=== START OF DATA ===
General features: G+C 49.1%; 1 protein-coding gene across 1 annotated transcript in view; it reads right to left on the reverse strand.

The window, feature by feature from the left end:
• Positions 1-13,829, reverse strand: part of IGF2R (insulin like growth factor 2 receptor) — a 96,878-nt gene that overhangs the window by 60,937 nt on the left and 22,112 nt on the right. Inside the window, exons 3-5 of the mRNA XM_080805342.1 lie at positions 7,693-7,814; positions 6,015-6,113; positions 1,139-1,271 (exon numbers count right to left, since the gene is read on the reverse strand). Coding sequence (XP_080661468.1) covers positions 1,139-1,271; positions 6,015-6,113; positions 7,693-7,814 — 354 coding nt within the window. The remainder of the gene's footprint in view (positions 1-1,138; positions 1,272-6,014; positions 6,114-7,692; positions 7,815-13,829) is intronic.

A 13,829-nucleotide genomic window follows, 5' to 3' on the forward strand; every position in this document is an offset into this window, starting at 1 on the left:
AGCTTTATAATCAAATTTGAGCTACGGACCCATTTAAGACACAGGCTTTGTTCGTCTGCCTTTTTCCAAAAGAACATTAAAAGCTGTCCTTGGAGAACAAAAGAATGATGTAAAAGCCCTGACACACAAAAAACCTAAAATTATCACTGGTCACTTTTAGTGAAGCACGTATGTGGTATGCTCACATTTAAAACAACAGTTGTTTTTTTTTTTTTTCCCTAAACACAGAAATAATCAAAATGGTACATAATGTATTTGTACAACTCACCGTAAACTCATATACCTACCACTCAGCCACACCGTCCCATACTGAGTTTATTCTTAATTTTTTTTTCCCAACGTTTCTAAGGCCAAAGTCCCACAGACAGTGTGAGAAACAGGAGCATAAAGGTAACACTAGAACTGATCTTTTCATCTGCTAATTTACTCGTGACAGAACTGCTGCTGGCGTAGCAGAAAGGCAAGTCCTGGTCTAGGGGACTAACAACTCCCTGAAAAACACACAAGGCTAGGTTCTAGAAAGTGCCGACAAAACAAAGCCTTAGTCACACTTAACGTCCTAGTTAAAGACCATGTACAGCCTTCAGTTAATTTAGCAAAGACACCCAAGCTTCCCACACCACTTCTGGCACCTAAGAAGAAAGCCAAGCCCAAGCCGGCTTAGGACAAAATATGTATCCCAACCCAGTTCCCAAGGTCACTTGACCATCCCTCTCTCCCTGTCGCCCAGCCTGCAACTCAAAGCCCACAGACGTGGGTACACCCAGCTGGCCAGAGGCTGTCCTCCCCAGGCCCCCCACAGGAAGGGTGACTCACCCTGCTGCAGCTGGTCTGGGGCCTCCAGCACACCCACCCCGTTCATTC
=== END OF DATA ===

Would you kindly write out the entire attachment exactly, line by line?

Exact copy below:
General features: G+C 49.1%; 1 protein-coding gene across 1 annotated transcript in view; it reads right to left on the reverse strand.

The window, feature by feature from the left end:
• Positions 1-13,829, reverse strand: part of IGF2R (insulin like growth factor 2 receptor) — a 96,878-nt gene that overhangs the window by 60,937 nt on the left and 22,112 nt on the right. Inside the window, exons 3-5 of the mRNA XM_080805342.1 lie at positions 7,693-7,814; positions 6,015-6,113; positions 1,139-1,271 (exon numbers count right to left, since the gene is read on the reverse strand). Coding sequence (XP_080661468.1) covers positions 1,139-1,271; positions 6,015-6,113; positions 7,693-7,814 — 354 coding nt within the window. The remainder of the gene's footprint in view (positions 1-1,138; positions 1,272-6,014; positions 6,114-7,692; positions 7,815-13,829) is intronic.

A 13,829-nucleotide genomic window follows, 5' to 3' on the forward strand; every position in this document is an offset into this window, starting at 1 on the left:
AGCTTTATAATCAAATTTGAGCTACGGACCCATTTAAGACACAGGCTTTGTTCGTCTGCCTTTTTCCAAAAGAACATTAAAAGCTGTCCTTGGAGAACAAAAGAATGATGTAAAAGCCCTGACACACAAAAAACCTAAAATTATCACTGGTCACTTTTAGTGAAGCACGTATGTGGTATGCTCACATTTAAAACAACAGTTGTTTTTTTTTTTTTTCCCTAAACACAGAAATAATCAAAATGGTACATAATGTATTTGTACAACTCACCGTAAACTCATATACCTACCACTCAGCCACACCGTCCCATACTGAGTTTATTCTTAATTTTTTTTTCCCAACGTTTCTAAGGCCAAAGTCCCACAGACAGTGTGAGAAACAGGAGCATAAAGGTAACACTAGAACTGATCTTTTCATCTGCTAATTTACTCGTGACAGAACTGCTGCTGGCGTAGCAGAAAGGCAAGTCCTGGTCTAGGGGACTAACAACTCCCTGAAAAACACACAAGGCTAGGTTCTAGAAAGTGCCGACAAAACAAAGCCTTAGTCACACTTAACGTCCTAGTTAAAGACCATGTACAGCCTTCAGTTAATTTAGCAAAGACACCCAAGCTTCCCACACCACTTCTGGCACCTAAGAAGAAAGCCAAGCCCAAGCCGGCTTAGGACAAAATATGTATCCCAACCCAGTTCCCAAGGTCACTTGACCATCCCTCTCTCCCTGTCGCCCAGCCTGCAACTCAAAGCCCACAGACGTGGGTACACCCAGCTGGCCAGAGGCTGTCCTCCCCAGGCCCCCCACAGGAAGGGTGACTCACCCTGCTGCAGCTGGTCTGGGGCCTCCAGCACACCCACCCCGTTCATTC